Without evidence of benefit, an intervention should not be presumed to be beneficial or safe.

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Serious adverse events during procedural sedation with ketamine – Part I

ResearchBlogging.org

What contributes to adverse events with the use of ketamine for PSA (Procedural Sedation and Analgesia) in children?

The pre-PSA use of fentanyl or morphine or concomitant use of midazolam and/or atropine was not associated with an increased in adverse event in either IM or IV ketamine (Table 1).[1]

However, there was a trend toward different rates of adverse events with the use of some medications in addition to ketamine. A larger study would be able to tell if these trends are real or just normal statistical variation.

The use of morphine, fentanyl, and midazolam would be expected to cause some adverse effects, but midazolam seems to provide protection from adverse events.

Morphine and fentanyl were used so infrequently, that drawing any conclusions from such small numbers is a bad idea.

Why does midazolam appear to protect against adverse effects?

Even more interesting is the possible harm caused by atropine.

Why would atropine increase the rate of adverse events?
 

 

Why do we give atropine to children?

To prevent ourselves from being able to see the effects of hypoxia on the child’s heart rate.

 

Incompetence.
 
 
We give children atropine to prevent their heart rates from dropping when we are doing things that are expected to occasionally result in hypoxia.

The child’s heart rate is a great indicator that we are making the child hypoxic, but we prefer to not know about the hypoxia.

Should we also avoid pulse oximetry?

We even delay our ability to identify hypoxia with pulse oximetry by using supplemental oxygen. That doesn’t mean that we should not use supplemental oxygen, only that we should assess ventilation with a measurement that is not affected by supplemental oxygen – waveform capnography.

Atropine should not be used to keep the pediatric heart rate from responding to hypoxia.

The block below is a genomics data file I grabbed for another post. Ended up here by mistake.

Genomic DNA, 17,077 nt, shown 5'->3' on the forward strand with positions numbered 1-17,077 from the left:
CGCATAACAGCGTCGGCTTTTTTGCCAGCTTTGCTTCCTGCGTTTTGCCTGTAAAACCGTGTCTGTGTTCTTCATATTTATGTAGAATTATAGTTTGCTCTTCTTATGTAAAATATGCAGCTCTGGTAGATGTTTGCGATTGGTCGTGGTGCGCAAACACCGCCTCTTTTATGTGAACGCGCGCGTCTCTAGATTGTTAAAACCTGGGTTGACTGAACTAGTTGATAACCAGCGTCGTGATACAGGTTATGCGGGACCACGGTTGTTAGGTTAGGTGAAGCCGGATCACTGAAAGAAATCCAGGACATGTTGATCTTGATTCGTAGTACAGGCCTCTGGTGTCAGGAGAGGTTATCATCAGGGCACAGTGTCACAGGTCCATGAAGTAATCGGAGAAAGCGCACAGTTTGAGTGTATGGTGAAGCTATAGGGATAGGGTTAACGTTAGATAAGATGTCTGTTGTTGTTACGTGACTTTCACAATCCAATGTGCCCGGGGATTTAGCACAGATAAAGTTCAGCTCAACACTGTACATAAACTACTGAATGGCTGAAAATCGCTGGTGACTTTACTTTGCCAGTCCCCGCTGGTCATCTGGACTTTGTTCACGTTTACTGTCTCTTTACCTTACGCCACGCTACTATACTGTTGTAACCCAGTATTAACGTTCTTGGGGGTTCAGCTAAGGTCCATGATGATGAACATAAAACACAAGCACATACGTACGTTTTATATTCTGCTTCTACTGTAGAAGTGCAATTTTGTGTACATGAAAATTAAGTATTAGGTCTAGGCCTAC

The way to prevent pediatric bradycardia is to prevent hypoxia, not to put lipstick on the hypoxia.

Image credit.

What hypoxia? No hypoxia here. Just a pulchritudinous paramedic.

Atropine is also used as an antisialog, which means that it decreases salivation. That can be an appropriate use, but if the atropine prevents the recognition of hypoxia, some saliva in the mouth may not be that important or we should use suction (just as the dentist does).

However, the study was not designed to look at that and the numbers never reached statistical significance. Does that mean that we should continue to use atropine for something that is not beneficial?

Where is the evidence that there is any benefit to anything other than the ego of the person pushing the atropine?

Oh, look! Better numbers on the monitor.

We should not be harming our patients with drugs.

To be continued in Part II, which looks at the actual IM vs. IV results.

Thank you to Peter Canning, of Street Watch: Notes of a Paramedic, for this journal article.

Footnotes:

[1] Serious adverse events during procedural sedation with ketamine.
Melendez E, Bachur R.
Pediatr Emerg Care. 2009 May;25(5):325-8.
PMID: 19404223 [PubMed – indexed for MEDLINE]

Melendez E, & Bachur R (2009). Serious adverse events during procedural sedation with ketamine. Pediatric emergency care, 25 (5), 325-8 PMID: 19404223

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